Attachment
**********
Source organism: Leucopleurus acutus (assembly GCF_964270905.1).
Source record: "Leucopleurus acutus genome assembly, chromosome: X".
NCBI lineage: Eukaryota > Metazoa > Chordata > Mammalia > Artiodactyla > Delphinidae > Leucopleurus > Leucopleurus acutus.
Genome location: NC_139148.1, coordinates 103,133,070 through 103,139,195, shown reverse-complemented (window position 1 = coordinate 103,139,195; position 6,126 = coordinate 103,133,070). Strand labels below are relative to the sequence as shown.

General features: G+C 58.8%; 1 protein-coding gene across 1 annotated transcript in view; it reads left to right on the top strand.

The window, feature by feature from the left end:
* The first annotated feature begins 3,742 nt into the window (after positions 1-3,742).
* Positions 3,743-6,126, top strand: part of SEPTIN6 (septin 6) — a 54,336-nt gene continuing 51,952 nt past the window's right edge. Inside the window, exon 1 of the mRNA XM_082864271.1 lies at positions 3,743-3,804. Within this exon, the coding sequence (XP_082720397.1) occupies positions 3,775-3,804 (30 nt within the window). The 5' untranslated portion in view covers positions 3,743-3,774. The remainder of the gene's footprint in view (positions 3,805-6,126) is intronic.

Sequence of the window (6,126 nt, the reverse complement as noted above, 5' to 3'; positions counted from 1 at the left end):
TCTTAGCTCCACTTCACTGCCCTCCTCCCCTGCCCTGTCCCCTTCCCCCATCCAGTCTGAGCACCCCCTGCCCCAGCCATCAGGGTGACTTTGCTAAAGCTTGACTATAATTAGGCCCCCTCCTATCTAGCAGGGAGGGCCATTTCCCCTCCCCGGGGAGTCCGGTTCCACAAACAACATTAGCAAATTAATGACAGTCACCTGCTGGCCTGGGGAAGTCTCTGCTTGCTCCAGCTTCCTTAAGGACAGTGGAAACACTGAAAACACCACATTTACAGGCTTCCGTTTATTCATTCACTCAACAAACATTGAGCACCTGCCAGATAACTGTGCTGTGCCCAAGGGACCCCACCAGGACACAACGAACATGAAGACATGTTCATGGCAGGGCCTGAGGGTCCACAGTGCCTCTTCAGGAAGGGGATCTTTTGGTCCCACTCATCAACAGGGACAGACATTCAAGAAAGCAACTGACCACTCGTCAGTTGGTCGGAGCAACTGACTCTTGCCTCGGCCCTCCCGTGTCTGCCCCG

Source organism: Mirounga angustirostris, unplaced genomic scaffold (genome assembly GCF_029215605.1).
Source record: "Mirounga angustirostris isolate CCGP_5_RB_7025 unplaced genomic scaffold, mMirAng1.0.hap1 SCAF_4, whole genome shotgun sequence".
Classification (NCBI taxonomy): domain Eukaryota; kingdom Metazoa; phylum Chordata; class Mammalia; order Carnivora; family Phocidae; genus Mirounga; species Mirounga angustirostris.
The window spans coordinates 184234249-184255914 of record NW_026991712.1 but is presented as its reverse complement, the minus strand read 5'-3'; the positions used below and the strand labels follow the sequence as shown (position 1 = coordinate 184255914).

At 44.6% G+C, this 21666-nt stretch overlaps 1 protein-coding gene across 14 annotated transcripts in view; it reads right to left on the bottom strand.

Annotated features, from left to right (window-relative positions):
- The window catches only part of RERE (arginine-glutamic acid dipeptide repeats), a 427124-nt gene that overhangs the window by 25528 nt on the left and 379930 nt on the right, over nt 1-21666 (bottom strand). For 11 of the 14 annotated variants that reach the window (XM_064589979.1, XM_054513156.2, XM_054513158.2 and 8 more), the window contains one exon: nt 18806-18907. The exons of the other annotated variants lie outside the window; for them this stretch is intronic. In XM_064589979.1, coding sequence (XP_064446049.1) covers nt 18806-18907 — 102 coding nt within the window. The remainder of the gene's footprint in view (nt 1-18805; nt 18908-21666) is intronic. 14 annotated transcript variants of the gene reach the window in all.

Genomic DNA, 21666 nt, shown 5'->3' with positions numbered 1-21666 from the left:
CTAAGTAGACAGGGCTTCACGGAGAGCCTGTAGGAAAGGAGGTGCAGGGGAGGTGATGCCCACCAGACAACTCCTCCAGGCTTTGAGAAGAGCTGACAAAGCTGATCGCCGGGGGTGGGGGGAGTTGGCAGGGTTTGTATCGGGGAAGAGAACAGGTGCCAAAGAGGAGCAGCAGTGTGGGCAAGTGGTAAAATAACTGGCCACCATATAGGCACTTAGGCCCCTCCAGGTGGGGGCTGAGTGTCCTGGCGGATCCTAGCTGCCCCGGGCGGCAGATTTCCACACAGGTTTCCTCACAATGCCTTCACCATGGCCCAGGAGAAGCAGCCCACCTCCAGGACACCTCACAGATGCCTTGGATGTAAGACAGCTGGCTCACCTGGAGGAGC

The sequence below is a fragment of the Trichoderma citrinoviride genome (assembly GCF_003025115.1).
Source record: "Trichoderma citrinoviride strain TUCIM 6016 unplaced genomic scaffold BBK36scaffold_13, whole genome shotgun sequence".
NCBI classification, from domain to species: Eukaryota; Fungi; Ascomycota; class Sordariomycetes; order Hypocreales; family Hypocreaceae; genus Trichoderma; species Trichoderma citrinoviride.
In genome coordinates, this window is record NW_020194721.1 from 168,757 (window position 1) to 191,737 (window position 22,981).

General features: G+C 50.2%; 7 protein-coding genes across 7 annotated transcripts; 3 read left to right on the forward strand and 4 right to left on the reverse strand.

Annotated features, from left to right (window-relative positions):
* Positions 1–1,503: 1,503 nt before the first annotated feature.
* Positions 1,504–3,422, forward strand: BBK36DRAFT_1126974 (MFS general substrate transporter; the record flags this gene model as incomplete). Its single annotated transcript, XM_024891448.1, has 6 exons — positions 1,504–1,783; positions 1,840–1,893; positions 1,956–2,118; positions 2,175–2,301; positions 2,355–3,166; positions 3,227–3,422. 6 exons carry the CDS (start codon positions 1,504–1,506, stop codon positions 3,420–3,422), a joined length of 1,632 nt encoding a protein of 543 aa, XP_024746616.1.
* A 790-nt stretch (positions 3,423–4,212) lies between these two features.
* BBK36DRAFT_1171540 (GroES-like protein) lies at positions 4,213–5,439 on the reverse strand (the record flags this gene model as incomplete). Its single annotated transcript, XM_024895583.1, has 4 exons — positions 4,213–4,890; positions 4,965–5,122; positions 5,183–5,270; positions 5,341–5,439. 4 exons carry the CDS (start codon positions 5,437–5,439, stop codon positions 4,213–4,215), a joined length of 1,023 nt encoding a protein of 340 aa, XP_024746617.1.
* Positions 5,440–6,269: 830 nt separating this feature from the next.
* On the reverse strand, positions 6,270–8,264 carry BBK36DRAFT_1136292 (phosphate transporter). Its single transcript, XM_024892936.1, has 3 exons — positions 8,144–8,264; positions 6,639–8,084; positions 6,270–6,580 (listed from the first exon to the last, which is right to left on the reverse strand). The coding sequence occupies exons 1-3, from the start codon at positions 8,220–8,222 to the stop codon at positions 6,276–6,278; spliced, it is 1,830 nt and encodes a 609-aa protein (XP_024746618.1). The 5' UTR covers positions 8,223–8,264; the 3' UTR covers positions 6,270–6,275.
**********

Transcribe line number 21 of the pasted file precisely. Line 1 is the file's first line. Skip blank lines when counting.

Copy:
Source record: "Trichoderma citrinoviride strain TUCIM 6016 unplaced genomic scaffold BBK36scaffold_13, whole genome shotgun sequence".